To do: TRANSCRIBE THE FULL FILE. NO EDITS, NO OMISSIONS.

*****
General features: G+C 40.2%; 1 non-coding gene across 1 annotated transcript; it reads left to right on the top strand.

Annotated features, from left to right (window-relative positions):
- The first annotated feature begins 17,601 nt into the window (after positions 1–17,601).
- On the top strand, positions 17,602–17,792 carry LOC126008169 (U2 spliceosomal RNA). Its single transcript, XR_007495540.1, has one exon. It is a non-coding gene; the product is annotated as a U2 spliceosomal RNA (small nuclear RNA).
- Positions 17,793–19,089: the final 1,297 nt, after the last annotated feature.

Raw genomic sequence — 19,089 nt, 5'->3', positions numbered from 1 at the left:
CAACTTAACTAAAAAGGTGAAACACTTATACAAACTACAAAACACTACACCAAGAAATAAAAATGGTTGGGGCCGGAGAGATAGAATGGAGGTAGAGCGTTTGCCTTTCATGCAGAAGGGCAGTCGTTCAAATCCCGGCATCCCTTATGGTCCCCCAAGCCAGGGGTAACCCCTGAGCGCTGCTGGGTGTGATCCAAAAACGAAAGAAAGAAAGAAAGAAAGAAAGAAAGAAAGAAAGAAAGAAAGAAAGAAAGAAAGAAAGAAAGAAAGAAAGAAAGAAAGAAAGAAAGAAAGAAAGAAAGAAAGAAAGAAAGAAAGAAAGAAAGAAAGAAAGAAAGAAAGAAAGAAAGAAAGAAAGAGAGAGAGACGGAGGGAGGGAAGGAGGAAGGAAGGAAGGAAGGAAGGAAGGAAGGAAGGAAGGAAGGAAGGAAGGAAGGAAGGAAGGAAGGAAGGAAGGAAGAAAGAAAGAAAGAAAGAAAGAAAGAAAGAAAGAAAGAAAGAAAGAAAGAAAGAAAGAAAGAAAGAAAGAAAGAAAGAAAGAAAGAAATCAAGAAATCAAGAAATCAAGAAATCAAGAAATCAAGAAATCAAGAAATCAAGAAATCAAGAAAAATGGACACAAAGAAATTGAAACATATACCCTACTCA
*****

General features: G+C 40.2%; 1 non-coding gene across 1 annotated transcript; it reads left to right on the top strand.

Annotated features, from left to right (window-relative positions):
- The first annotated feature begins 17,601 nt into the window (after positions 1–17,601).
- On the top strand, positions 17,602–17,792 carry LOC126008169 (U2 spliceosomal RNA). Its single transcript, XR_007495540.1, has one exon. It is a non-coding gene; the product is annotated as a U2 spliceosomal RNA (small nuclear RNA).
- Positions 17,793–19,089: the final 1,297 nt, after the last annotated feature.

Raw genomic sequence — 19,089 nt, 5'->3', positions numbered from 1 at the left:
CAACTTAACTAAAAAGGTGAAACACTTATACAAACTACAAAACACTACACCAAGAAATAAAAATGGTTGGGGCCGGAGAGATAGAATGGAGGTAGAGCGTTTGCCTTTCATGCAGAAGGGCAGTCGTTCAAATCCCGGCATCCCTTATGGTCCCCCAAGCCAGGGGTAACCCCTGAGCGCTGCTGGGTGTGATCCAAAAACGAAAGAAAGAAAGAAAGAAAGAAAGAAAGAAAGAAAGAAAGAAAGAAAGAAAGAAAGAAAGAAAGAAAGAAAGAAAGAAAGAAAGAAAGAAAGAAAGAAAGAAAGAAAGAAAGAAAGAAAGAAAGAAAGAAAGAAAGAAAGAAAGAAAGAAAGAAAGAGAGAGAGACGGAGGGAGGGAAGGAGGAAGGAAGGAAGGAAGGAAGGAAGGAAGGAAGGAAGGAAGGAAGGAAGGAAGGAAGGAAGGAAGGAAGGAAGGAAGAAAGAAAGAAAGAAAGAAAGAAAGAAAGAAAGAAAGAAAGAAAGAAAGAAAGAAAGAAAGAAAGAAAGAAAGAAAGAAAGAAAGAAATCAAGAAATCAAGAAATCAAGAAATCAAGAAATCAAGAAATCAAGAAATCAAGAAATCAAGAAAAATGGACACAAAGAAATTGAAACATATACCCTACTCA